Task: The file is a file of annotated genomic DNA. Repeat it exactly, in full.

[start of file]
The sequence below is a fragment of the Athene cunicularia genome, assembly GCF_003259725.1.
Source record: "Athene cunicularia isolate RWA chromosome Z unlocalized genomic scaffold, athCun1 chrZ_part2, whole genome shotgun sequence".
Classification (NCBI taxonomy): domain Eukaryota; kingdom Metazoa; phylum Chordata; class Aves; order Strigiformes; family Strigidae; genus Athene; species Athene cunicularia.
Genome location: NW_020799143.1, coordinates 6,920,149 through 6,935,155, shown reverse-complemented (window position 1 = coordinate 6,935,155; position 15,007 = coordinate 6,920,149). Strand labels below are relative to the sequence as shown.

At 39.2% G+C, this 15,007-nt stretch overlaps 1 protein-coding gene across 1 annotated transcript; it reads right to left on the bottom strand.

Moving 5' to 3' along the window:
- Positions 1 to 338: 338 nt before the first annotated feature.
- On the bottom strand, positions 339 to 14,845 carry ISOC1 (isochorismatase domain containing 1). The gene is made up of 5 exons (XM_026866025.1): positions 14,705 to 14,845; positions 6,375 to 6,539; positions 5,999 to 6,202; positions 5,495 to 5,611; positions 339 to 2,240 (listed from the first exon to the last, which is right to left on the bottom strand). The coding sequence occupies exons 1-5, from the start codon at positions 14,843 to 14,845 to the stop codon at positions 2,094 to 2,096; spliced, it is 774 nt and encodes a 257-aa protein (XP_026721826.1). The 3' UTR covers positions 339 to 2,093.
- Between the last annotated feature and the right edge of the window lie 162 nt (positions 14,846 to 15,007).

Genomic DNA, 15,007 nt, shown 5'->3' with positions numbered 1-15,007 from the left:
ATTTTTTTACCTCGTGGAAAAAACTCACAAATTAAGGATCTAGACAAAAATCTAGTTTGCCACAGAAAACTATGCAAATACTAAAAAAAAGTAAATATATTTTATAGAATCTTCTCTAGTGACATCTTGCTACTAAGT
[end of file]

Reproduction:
The sequence below is a fragment of the Athene cunicularia genome, assembly GCF_003259725.1.
Source record: "Athene cunicularia isolate RWA chromosome Z unlocalized genomic scaffold, athCun1 chrZ_part2, whole genome shotgun sequence".
Classification (NCBI taxonomy): domain Eukaryota; kingdom Metazoa; phylum Chordata; class Aves; order Strigiformes; family Strigidae; genus Athene; species Athene cunicularia.
Genome location: NW_020799143.1, coordinates 6,920,149 through 6,935,155, shown reverse-complemented (window position 1 = coordinate 6,935,155; position 15,007 = coordinate 6,920,149). Strand labels below are relative to the sequence as shown.

At 39.2% G+C, this 15,007-nt stretch overlaps 1 protein-coding gene across 1 annotated transcript; it reads right to left on the bottom strand.

Moving 5' to 3' along the window:
- Positions 1 to 338: 338 nt before the first annotated feature.
- On the bottom strand, positions 339 to 14,845 carry ISOC1 (isochorismatase domain containing 1). The gene is made up of 5 exons (XM_026866025.1): positions 14,705 to 14,845; positions 6,375 to 6,539; positions 5,999 to 6,202; positions 5,495 to 5,611; positions 339 to 2,240 (listed from the first exon to the last, which is right to left on the bottom strand). The coding sequence occupies exons 1-5, from the start codon at positions 14,843 to 14,845 to the stop codon at positions 2,094 to 2,096; spliced, it is 774 nt and encodes a 257-aa protein (XP_026721826.1). The 3' UTR covers positions 339 to 2,093.
- Between the last annotated feature and the right edge of the window lie 162 nt (positions 14,846 to 15,007).

Genomic DNA, 15,007 nt, shown 5'->3' with positions numbered 1-15,007 from the left:
ATTTTTTTACCTCGTGGAAAAAACTCACAAATTAAGGATCTAGACAAAAATCTAGTTTGCCACAGAAAACTATGCAAATACTAAAAAAAAGTAAATATATTTTATAGAATCTTCTCTAGTGACATCTTGCTACTAAGT